Trustees need to carefully evaluate whether DGFs are the right product for their investment strategies according to pensions consultants
Diversified Growth Funds (DGFs) have seen a surge in popularity in the past decade. In fact, research from J.P. Morgan found that one in six DC schemes had added a DGF to their default fund in the last year alone.
If you look at the claims made by asset managers in marketing materials, it is easy to see why. Purported benefits include high returns, strong performance and diversification. And for trustees who are seeking equity-like returns without the usual associated volatility, a DGF seems like a natural fit.
But now the tide may be turning.
Actuarial and consulting firm, Spence & Partners, has urged schemes to review any strategy that includes allocation to DGFs, arguing that performance has been lacklustre of late and cautioning that trustees should be wary of removing equities from investment strategies.
Simon Cohen, head of investment at Spence & Partners, explained: “Yes, [DGFs] are less volatile and have somewhat protected schemes against the fall in equity markets at various points in time, but schemes need equity. DGFs aren’t a direct equity replacement and shouldn’t be treated as such – and, of late, their performance has been particularly disappointing too.”
He argued that trustees are missing out on the strong performance seen in recent equity markets, including an almost 50% growth in equity markets since 2011.
Spence & Partners is not the only consultancy firm to turn on the asset class. Willis Towers Watson argued in March that, while DGFs provided diversification and breadth advantages over traditional balanced portfolios, returns had been largely driven by equity and credit beta.
What this means is that the impressive growth achieved by DGFs since 2008 was mostly attributable to kind markets rather than alpha generated by asset managers. The report’s authors questioned whether most DGFs would offer the protection they were supposed to in subdued markets.
Active versus passive
Both reports highlighted that DGFs were significantly more expensive than other passive strategies. An expensive fund is not an issue if this leads to better returns but, given the poor performance experienced in multi-asset, the experts are questioning whether the costs worthwhile.
Cohen said: “The 25% return on the average DGF falls massively short of what schemes needed to protect their funding position and, to add insult to injury, schemes using DGFs are also paying higher investment charges than those using passive management for the privilege.”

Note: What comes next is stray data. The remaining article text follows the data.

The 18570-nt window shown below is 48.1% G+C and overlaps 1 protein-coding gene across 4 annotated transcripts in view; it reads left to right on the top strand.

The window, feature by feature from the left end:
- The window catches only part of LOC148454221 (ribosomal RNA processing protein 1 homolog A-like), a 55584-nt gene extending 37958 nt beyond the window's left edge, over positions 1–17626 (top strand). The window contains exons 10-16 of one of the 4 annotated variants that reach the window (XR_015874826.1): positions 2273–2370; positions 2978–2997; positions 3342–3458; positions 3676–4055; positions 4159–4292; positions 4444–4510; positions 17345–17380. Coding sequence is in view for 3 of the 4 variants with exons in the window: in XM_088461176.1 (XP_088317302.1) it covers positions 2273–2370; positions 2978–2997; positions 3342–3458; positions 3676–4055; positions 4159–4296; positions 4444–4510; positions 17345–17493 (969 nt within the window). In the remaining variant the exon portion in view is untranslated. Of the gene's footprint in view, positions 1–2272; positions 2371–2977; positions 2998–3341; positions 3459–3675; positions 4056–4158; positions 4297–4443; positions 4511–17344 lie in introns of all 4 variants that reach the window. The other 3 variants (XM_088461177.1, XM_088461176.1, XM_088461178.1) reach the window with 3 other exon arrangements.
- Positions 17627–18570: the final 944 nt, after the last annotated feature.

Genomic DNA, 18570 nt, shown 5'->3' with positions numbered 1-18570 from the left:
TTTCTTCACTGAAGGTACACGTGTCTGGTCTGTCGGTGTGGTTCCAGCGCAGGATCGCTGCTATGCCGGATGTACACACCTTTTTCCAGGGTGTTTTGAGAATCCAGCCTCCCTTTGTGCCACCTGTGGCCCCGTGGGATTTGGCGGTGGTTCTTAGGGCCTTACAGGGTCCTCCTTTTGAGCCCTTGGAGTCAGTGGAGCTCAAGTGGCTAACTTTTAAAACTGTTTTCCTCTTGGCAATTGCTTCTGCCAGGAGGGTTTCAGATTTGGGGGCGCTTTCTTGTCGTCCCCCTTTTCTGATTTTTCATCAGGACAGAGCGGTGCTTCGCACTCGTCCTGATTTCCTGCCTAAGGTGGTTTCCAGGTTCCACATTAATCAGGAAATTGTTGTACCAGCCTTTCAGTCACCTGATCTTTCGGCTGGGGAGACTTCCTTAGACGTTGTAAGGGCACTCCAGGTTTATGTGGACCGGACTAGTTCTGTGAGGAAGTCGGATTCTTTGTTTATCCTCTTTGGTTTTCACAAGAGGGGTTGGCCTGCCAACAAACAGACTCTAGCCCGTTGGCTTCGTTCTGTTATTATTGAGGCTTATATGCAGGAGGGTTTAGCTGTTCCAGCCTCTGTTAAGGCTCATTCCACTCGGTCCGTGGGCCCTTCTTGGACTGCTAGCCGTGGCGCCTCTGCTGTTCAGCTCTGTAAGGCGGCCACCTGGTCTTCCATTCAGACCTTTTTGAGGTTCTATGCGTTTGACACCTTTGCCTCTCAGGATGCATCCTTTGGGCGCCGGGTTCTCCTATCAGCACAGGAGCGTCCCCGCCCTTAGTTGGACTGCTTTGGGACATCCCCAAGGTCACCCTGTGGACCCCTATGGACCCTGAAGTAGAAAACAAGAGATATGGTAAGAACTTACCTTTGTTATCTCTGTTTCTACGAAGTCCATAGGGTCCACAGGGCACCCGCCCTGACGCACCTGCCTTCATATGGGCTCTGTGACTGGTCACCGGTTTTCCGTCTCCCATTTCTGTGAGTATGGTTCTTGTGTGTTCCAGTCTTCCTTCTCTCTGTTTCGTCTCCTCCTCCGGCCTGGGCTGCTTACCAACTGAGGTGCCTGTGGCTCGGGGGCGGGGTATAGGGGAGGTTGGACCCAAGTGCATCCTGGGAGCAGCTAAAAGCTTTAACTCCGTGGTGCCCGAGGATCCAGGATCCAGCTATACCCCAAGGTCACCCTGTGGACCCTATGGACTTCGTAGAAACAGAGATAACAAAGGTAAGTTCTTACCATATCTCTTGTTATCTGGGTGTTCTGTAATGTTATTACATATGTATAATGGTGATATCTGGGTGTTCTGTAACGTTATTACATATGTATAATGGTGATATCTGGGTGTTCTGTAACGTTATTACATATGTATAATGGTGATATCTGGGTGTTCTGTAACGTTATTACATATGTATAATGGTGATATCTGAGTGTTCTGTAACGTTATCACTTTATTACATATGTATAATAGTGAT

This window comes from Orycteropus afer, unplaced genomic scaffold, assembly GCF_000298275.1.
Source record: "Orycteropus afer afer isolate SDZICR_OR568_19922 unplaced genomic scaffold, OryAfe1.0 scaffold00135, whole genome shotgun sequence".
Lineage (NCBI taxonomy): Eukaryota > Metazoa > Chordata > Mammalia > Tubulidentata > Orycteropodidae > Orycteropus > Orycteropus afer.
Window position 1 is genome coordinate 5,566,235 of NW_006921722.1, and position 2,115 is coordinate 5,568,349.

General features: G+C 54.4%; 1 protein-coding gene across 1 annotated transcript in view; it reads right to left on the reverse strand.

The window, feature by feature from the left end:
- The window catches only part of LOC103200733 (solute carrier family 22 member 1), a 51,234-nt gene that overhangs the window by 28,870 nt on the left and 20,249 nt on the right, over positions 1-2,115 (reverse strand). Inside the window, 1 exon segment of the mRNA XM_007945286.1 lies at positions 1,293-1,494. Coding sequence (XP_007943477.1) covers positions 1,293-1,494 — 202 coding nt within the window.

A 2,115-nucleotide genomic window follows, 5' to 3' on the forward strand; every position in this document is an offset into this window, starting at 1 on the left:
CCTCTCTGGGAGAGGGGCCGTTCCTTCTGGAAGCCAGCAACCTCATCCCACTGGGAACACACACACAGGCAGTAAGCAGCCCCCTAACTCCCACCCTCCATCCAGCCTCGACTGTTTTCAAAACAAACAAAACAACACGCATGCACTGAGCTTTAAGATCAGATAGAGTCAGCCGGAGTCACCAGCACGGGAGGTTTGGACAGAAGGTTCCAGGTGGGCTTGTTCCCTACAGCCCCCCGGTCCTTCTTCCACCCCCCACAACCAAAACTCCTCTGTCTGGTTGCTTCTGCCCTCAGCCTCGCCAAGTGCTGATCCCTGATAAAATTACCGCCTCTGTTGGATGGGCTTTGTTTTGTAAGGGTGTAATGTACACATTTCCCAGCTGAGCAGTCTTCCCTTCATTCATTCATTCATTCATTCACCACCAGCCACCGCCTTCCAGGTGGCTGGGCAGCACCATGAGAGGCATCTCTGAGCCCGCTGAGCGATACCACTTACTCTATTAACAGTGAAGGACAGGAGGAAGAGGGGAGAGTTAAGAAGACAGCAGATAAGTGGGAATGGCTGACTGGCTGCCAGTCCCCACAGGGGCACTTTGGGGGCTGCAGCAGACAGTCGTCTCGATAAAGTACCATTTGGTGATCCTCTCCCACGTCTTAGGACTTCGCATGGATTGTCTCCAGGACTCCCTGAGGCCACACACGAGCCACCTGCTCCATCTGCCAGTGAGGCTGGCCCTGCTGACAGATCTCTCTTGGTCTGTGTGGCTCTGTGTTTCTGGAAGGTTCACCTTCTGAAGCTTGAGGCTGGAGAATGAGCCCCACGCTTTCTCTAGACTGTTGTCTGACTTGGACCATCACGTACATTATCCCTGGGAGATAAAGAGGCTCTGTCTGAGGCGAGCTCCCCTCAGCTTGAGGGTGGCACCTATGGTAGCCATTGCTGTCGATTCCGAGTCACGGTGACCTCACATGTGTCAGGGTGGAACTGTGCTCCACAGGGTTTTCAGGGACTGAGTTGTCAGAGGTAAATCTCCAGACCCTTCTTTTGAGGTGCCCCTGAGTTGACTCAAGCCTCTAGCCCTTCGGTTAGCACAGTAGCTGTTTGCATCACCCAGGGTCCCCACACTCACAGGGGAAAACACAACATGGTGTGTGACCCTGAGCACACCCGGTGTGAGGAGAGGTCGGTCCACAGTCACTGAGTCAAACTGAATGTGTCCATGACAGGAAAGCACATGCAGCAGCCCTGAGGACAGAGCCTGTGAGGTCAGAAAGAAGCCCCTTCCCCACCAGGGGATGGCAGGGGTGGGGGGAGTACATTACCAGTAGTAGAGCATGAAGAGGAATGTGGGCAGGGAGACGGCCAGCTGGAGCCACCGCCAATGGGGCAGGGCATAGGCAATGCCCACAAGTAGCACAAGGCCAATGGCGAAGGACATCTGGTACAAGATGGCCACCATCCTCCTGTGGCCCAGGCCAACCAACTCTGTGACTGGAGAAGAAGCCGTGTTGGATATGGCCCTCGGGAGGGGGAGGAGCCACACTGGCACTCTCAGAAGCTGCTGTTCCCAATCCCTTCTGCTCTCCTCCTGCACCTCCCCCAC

In fact, Willis Towers Watson found that most traditional, liquid DGF managers had actually detracted value through their use of active management, which did not necessarily offer improved risk control. Fees charged were described as “generally not commensurate with the alpha achieved”.
What next for trustees?
Willis Towers Watson urged investors currently holding traditional, actively managed DGFs to be prepared to move their assets to more cost-effective and better structured solutions to improve the likelihood of a better investment outcome in the medium to long term.
But the report’s authors said DGFs that controlled costs by focusing on strategic asset allocation with index-tracking implementation, or using high quality smart beta strategies could still be attractive for schemes with limited resources.
For larger schemes, however, the firm said building an in-house DGF using alternative smart betas, illiquid assets, and true active management from hedge funds and private market investments would be a better option.
With markets particularly unstable ahead of a potential Brexit vote, now may not be the best time to rush out of a product that guards against volatility, but it is definitely worth reviewing your portfolio in light of this new evidence.
When considering whether a DGF may be right for your scheme, it is worth noting that not all risk is bad, particularly for a longer-term investment strategy. Most DGFs target returns at a minimum level of volatility, but a better way to look at it might be to decide on the scheme’s risk appetite, establish how much volatility you are prepared to accept and then look at ways to maximise returns.